Now ask, “What hurtful phrases have I been saying to myself?” In order to answer this question effectively, it’s useful to first become aware of what you might be subtly saying to yourself about your personality or your performance. One tool that I’ve found to be useful is to be aware of what is going on in my body. Remember, our body will always react to the silent, destructive statements we are conveying; therefore, when we begin to scan our body for its signals, we will feel physical survival reactions such as a tightening of the muscles, nausea, dry mouth, sweaty palms and rapid heart rate, to name a few. Once I notice these physical reactions, I then make a conscious effort to listen to what I was just saying to myself and to catch myself when I’m saying demeaning messages. When you notice that you’ve been giving yourself destructive commands, first give yourself a compliment simply for noticing. You may say to yourself, as I do, “Good for you, Barbara, for noticing…” or “Good catch…” or “Way to go, Buddy…you got it.” Allow yourself to create whatever phrase is meaningful to you. The more you practice identifying your internal dialog, the quicker you are able to notice, and then adjust, it. What I quickly discovered, during the first week of this exercise, was that I whispered belittling remarks to myself at least 50 times a week! I was stunned! I kept at it, and now I find myself being critical of myself infrequently, maybe a few times a month. What an improvement! I continue to use this skill and still notice steady progress.
After practicing and becoming more proficient at recognizing the internal chatter, there now is an opportunity to talk to yourself in a more friendly way. Here are some examples. Perhaps If you say to yourself, “You dumb idiot…what did you do that for?” First, acknowledge and compliment yourself for noticing, then neutralize the negative thoughts with supportive ones, “I did the best I could…I need to remember to take it more slowly and give myself a breath first next time.” Maybe you find yourself saying, “Why bother…you’ll never be able to do that.” Now that you’ve exposed the negative message, offset it with constructive comments, “This is important to me so I’ll do the best I can…if necessary, I’ll do more research or ask for help next time…” If I find myself saying, “God, you look awful today,” I can reframe that to “…Oh, well…I put myself together as best I could…I’ll give myself more time tomorrow…” Modify the self talk with positive thoughts whenever you become aware of the disrespectful ones. The more consistently you practice, the easier it is to recognize and alter.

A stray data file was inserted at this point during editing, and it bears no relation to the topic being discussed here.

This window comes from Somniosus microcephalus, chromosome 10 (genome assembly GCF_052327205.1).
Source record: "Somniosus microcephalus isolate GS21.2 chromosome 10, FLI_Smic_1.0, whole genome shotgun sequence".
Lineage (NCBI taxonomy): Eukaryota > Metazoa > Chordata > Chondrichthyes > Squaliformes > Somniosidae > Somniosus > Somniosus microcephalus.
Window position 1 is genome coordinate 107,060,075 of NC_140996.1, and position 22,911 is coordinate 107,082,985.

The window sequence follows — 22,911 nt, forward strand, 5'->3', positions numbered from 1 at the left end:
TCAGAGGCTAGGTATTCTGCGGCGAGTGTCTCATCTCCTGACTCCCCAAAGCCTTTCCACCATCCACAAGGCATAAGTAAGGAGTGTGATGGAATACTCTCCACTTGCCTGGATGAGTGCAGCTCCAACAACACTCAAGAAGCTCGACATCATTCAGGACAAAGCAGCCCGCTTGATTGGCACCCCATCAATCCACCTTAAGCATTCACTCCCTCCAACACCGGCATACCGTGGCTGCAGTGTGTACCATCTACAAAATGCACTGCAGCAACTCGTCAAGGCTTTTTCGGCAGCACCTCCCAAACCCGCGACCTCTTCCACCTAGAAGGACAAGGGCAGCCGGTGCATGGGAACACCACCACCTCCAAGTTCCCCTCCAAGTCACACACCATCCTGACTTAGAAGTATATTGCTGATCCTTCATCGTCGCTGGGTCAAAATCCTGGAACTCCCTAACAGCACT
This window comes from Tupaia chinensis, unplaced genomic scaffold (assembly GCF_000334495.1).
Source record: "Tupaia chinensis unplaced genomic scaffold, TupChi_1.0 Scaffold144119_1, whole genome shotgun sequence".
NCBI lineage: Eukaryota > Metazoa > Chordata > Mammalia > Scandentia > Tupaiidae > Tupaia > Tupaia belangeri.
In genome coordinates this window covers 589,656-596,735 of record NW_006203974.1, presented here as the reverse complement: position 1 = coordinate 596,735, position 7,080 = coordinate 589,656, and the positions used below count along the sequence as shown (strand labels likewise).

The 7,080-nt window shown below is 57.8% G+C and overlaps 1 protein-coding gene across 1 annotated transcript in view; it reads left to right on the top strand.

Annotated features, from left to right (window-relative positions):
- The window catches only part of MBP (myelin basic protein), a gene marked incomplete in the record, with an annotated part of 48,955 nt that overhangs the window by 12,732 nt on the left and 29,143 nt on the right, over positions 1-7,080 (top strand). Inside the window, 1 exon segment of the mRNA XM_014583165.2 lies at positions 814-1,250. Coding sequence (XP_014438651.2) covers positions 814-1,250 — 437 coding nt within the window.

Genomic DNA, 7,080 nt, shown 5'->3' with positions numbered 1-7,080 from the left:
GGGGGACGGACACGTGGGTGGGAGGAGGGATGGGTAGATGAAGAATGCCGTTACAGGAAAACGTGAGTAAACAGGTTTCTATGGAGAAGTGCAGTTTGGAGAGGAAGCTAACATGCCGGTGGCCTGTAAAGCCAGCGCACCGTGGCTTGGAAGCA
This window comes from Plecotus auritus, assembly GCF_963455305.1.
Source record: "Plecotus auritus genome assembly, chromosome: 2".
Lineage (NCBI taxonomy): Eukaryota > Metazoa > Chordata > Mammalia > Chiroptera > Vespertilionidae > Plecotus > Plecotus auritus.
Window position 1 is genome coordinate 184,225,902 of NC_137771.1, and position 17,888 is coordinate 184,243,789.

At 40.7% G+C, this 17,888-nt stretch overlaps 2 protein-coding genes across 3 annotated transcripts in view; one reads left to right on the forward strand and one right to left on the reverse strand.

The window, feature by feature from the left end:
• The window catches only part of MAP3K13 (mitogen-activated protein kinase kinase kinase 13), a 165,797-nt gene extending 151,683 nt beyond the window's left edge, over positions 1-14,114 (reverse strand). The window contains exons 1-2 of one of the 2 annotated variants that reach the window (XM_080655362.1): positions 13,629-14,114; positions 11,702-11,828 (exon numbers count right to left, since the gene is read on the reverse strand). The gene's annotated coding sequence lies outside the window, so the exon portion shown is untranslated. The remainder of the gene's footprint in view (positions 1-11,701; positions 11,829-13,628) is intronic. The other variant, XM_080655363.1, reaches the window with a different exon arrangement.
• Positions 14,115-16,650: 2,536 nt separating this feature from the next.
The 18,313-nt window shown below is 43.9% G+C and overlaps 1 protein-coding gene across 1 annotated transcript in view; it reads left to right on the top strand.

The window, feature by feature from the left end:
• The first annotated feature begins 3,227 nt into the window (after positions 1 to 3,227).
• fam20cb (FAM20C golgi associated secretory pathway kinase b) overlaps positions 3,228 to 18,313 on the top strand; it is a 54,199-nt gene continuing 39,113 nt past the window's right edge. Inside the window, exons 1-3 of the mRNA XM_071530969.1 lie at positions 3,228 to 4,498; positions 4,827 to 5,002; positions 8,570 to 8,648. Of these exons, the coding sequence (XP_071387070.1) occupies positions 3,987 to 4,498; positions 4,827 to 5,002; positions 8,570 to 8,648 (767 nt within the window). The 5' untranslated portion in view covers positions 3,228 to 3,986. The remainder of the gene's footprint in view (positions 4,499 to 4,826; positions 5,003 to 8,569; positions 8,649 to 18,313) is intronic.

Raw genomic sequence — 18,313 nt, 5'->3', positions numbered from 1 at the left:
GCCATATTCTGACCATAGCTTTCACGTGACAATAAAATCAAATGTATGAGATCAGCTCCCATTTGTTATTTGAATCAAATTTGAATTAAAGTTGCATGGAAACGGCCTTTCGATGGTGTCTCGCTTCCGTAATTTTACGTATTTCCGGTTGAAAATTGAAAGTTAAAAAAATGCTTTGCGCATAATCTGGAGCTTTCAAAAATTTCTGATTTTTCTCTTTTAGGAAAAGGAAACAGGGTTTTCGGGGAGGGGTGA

Be a kind and encouraging friend to yourself instead a bully. Consider negative self talk simply as a bad habit because that is all that it is. As with any undesirable habit, it’s possible to change your thoughts once you recognize what is going on. It does take time and practice because the pattern probably has been in place for years. The sooner you start, the quicker you’ll see the positive changes that are so beneficial. Go for it. You deserve it!